We took our friends Jerry and Cilla's great advice and visited the Catlins. This area lies along the southeastern coast of the South Island of New Zealand between Invercargill and Dunedin. Here is a link to a map of the Catlins:
A mosaic of rolling farmland dotted with sheep and cows are interspersed with patches of temperate rainforest along rugged cliffs that drop off to isolated beaches. The area is sparsely populated and remote. You get the sense that this is the way New Zealand was years ago. The big draw for us was the opportunity to see some unique and rare wildlife: Hector's Dolphins, Yellow-eyed Penguins and New Zealand Sea Lions. We went to Porpoise Bay to look for the Hector's Dolphins. At about 5 feet in length, it is one of the smallest cetaceans (whales, dolphins and porpoises) and New Zealand's only endemic cetacean. There are only 8000 Hector's Dolphins left in the world. We scanned the bay with our binoculars and spotted dorsal fins in the distance! We went down to the beach and sure enough the Hector's Dolphins were cruising the bay.
I wanted to get closer but we didn't have a kayak or wet suits. A few brave souls went into the water in batching suits. The dolphins were curious and came to check out the kayakers and swimmers. Oh, to be so close to such a rare creature!
We visited Surat Bay in search of New Zealand Sea Lions. A short walk through some dunes brought us to the beach. A couple told us there was a large Sea Lion just ahead. We found him half buried in the sand, trying to snooze despite the pestering flies. We continued past, rounded the corner and continued down a long stretch of isolated beach. We came across another two bulls and Marc stopped to photograph them.
I continued on finding a third male and two female sea lions napping together. Marc was still back at the second group of sea lions but I continued on. A group of 5 including a pup were snoozing together. I sat on a log to watch them.
The third rare creature that we wanted to see is the Yellow-eyed Penguin. It was now 6:30 PM with just enough time to reach Roaring Bay. At this time of day the adults are returning to their nests to feed their chicks. Yellow-eyed penguins mate for life and always return to their favorite nesting site. There are only a few hundred of these rare penguins living along the Catlins coast. We arrived at a hide just past 7:00 PM. It was full but we managed to squeeze in. A penguin, about a hundred feet away, had already come ashore and was preening itself. A second stood motionless on the beach in the process of molting or maybe a chick waiting for its parents. Two more adult penguins popped out of the surf and headed up the beach. Three chicks came out to greet them begging to be fed.
We watched until they disappeared into the vegetation. I think we saw a total of 7 penguins before heading back to the car.
The next evening we went to Curio Bay to look for more penguins. We got there around 5:30 PM. A single molting penguin was nearby and we could see a second one on a rock far away. I went back to the car to put on more clothes and a penguin had emerged from the water around 6:00 PM, preened itself and started to rock hop to the vegetation where a hungry chick waited.
A guy spotted another penguin on the other side of the bay, high up on some rocks. More people showed up and started to spread out over the rocks, some close to the waters edge. A ranger showed up around 7:00 PM and pushed the crowd back to give the penguins enough space. The Penguin Paparazzi had now grown to 100!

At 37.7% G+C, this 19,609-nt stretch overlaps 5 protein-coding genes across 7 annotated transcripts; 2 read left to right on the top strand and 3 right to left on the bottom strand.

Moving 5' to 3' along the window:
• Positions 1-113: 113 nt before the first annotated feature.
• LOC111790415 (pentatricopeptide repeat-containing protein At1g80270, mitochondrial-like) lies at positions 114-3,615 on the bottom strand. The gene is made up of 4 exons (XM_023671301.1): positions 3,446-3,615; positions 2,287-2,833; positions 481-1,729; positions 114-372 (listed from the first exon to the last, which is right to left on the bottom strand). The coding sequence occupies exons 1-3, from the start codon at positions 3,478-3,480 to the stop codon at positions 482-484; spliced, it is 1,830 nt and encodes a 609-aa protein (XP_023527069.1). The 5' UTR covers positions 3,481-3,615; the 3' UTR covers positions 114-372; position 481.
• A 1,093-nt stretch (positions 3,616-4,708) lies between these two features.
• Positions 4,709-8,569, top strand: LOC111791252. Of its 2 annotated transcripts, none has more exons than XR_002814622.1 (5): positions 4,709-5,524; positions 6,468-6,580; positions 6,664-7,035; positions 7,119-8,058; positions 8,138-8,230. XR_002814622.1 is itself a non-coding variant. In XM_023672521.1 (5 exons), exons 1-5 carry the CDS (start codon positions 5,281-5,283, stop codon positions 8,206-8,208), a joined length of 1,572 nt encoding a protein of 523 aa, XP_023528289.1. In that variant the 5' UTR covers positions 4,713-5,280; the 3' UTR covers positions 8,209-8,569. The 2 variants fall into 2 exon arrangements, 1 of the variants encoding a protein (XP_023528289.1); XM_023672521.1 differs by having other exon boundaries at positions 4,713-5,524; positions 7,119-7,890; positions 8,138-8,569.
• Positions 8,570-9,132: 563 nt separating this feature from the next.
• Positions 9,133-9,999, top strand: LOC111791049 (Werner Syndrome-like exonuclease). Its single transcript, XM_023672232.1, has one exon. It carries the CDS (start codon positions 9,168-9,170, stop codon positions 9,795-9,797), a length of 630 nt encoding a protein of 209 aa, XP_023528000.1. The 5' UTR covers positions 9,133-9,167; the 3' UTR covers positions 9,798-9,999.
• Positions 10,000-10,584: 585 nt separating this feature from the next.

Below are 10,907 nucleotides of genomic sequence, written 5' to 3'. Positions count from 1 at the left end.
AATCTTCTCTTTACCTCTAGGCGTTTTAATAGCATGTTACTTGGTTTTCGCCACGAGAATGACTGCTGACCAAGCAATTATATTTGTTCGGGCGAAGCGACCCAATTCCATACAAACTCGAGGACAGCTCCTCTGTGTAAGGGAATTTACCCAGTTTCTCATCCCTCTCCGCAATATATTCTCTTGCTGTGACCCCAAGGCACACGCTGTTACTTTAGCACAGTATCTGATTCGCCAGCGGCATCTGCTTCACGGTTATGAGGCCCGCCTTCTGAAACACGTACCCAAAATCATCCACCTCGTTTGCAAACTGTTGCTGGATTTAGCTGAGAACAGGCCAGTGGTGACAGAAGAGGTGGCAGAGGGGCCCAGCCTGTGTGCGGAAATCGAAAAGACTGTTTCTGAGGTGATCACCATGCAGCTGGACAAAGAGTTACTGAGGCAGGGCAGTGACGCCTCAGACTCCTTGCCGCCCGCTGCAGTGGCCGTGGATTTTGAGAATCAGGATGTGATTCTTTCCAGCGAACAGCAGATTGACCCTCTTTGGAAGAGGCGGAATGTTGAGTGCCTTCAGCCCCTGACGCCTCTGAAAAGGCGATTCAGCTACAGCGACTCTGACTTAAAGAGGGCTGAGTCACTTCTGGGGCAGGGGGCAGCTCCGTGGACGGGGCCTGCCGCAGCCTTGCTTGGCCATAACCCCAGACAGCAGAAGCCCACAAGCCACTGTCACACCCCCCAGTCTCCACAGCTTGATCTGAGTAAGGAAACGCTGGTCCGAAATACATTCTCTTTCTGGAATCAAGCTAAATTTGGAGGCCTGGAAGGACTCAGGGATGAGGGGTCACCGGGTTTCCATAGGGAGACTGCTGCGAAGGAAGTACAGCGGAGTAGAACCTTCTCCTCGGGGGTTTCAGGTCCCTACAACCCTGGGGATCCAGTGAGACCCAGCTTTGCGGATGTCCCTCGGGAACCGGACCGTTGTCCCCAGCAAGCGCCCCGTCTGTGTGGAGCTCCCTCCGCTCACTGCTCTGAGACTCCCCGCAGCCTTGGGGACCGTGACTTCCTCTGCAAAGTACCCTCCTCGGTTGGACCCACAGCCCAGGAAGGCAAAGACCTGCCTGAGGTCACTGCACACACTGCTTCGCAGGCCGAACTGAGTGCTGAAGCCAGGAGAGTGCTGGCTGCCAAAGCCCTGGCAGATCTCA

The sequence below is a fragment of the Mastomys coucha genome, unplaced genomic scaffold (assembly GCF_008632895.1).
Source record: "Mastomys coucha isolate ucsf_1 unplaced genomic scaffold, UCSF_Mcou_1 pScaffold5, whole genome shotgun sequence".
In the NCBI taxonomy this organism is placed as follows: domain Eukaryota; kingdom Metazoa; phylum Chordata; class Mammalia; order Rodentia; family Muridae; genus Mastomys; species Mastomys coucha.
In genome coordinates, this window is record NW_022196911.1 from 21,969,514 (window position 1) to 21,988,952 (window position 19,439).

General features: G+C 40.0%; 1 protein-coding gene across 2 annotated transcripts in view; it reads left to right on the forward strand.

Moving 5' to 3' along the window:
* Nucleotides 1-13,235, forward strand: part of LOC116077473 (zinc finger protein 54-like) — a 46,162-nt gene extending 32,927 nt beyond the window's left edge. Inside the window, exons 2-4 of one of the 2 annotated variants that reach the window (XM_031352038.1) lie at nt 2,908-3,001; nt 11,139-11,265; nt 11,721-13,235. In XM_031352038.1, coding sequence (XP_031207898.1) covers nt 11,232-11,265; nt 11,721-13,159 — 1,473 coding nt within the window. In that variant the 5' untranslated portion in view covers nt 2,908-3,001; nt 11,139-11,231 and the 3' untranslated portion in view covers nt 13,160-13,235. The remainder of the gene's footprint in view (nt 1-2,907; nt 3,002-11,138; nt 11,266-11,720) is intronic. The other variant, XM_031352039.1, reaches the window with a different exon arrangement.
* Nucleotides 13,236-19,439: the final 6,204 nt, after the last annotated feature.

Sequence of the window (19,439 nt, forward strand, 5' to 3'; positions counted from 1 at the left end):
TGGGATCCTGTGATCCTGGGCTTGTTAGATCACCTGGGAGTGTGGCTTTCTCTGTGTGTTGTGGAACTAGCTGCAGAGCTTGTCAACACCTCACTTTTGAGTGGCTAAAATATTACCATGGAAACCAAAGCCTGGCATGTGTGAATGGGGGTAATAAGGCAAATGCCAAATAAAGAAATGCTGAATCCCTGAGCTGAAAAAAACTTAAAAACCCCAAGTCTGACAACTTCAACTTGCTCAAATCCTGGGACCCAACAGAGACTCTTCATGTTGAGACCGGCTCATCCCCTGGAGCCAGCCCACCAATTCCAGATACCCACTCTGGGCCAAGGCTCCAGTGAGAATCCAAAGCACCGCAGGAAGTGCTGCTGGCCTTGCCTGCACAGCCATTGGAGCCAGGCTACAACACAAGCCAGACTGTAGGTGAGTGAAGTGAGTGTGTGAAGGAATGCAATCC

The next penguin didn't pop up until 7:25 PM. This got the crowd to it's feet. It was far away. At least another 3 penguins popped out of the ocean during the next half hour. The sun was getting too low for photos and we were getting cold so we left around 8:00 PM.
We had booked a Yellow-eyed penguin tour for the next night but it was cancelled. The tour operator suggested Roaring or Curio Bays. We had been to both those locations and so had most of the other tourists visiting the Catlins. The tour operator mentioned a third place, Long Point. The car park for Long Point was about 11 miles from the main road and it was a 30 minute walk to get to the Point. Perfect, this was the secret, secluded penguin spot that we were looking for. Surely, the Penguin Paparazzi wouldn't follow us here. We followed the tour operator's cryptic directions and found the car park. There were no cars, a good sign. We walked along a sheep pasture on top of a cliff and could see a brown hut below, our destination.
We sat on some rocks and waited patiently for the penguins to arrive. Marc spotted another couple sitting on some rocks 50 yards away. How did they get here? We had not seen them on the path along the coast. A penguin popped up about 150 feet away and then another. They took their time preening before slowly heading toward their nests. A third penguin appeared 80 feet away! It preened for what seemed like forever before it started plodding to its nest.
Its chick popped out of the vegetation and greeted its parent by begging for food. They disappeared into the vegetation and a rabbit followed.
The other couple got up to leave and spotted us for the first time. They came over to chat and we answered in hushed whispers. They told us that we didn't have to be that quiet around the penguins. It turns out they owned the farm on top of the cliff. What an amazing place to live!
After they left, we had the seclusion I had hoped for. We watched as more penguins came ashore, preened then slowly started for their nests.
More chicks had emerged from the vegetation eagerly waiting for their parents.
A full moon rose to guide us back to our car. What a magical evening, one that we will not forget!
We hope all is well back home,
Peggy and Marc